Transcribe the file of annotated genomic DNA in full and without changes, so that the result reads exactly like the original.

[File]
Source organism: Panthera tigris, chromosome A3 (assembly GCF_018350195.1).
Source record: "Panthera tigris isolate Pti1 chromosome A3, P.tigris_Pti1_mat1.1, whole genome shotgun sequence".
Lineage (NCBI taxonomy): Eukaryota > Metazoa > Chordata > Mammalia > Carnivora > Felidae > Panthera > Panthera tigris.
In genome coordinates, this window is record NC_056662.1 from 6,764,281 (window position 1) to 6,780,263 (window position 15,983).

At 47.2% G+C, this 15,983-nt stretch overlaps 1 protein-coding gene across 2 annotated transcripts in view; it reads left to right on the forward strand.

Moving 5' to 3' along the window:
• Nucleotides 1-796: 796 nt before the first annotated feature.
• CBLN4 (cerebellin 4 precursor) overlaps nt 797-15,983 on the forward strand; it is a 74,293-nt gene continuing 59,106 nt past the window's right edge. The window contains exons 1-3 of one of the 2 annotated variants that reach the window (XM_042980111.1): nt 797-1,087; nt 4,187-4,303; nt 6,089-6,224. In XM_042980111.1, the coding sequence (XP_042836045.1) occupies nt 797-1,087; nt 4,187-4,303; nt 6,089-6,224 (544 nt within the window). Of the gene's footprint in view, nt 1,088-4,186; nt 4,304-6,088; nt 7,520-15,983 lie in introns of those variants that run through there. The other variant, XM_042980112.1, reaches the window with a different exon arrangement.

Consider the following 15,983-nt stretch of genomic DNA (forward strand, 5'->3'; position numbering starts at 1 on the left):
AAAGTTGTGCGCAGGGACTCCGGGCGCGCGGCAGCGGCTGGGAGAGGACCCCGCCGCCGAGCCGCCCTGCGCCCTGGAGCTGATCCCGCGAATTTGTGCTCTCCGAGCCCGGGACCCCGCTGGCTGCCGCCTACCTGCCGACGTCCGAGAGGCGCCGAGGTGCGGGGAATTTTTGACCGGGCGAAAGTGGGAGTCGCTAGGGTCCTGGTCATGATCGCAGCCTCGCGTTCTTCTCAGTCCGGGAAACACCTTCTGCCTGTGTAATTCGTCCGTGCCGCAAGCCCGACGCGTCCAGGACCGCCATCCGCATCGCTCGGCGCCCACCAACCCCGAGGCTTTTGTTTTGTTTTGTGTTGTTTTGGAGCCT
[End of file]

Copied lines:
Source organism: Panthera tigris, chromosome A3 (assembly GCF_018350195.1).
Source record: "Panthera tigris isolate Pti1 chromosome A3, P.tigris_Pti1_mat1.1, whole genome shotgun sequence".
Lineage (NCBI taxonomy): Eukaryota > Metazoa > Chordata > Mammalia > Carnivora > Felidae > Panthera > Panthera tigris.
In genome coordinates, this window is record NC_056662.1 from 6,764,281 (window position 1) to 6,780,263 (window position 15,983).

At 47.2% G+C, this 15,983-nt stretch overlaps 1 protein-coding gene across 2 annotated transcripts in view; it reads left to right on the forward strand.

Moving 5' to 3' along the window:
• Nucleotides 1-796: 796 nt before the first annotated feature.
• CBLN4 (cerebellin 4 precursor) overlaps nt 797-15,983 on the forward strand; it is a 74,293-nt gene continuing 59,106 nt past the window's right edge. The window contains exons 1-3 of one of the 2 annotated variants that reach the window (XM_042980111.1): nt 797-1,087; nt 4,187-4,303; nt 6,089-6,224. In XM_042980111.1, the coding sequence (XP_042836045.1) occupies nt 797-1,087; nt 4,187-4,303; nt 6,089-6,224 (544 nt within the window). Of the gene's footprint in view, nt 1,088-4,186; nt 4,304-6,088; nt 7,520-15,983 lie in introns of those variants that run through there. The other variant, XM_042980112.1, reaches the window with a different exon arrangement.

Consider the following 15,983-nt stretch of genomic DNA (forward strand, 5'->3'; position numbering starts at 1 on the left):
AAAGTTGTGCGCAGGGACTCCGGGCGCGCGGCAGCGGCTGGGAGAGGACCCCGCCGCCGAGCCGCCCTGCGCCCTGGAGCTGATCCCGCGAATTTGTGCTCTCCGAGCCCGGGACCCCGCTGGCTGCCGCCTACCTGCCGACGTCCGAGAGGCGCCGAGGTGCGGGGAATTTTTGACCGGGCGAAAGTGGGAGTCGCTAGGGTCCTGGTCATGATCGCAGCCTCGCGTTCTTCTCAGTCCGGGAAACACCTTCTGCCTGTGTAATTCGTCCGTGCCGCAAGCCCGACGCGTCCAGGACCGCCATCCGCATCGCTCGGCGCCCACCAACCCCGAGGCTTTTGTTTTGTTTTGTGTTGTTTTGGAGCCT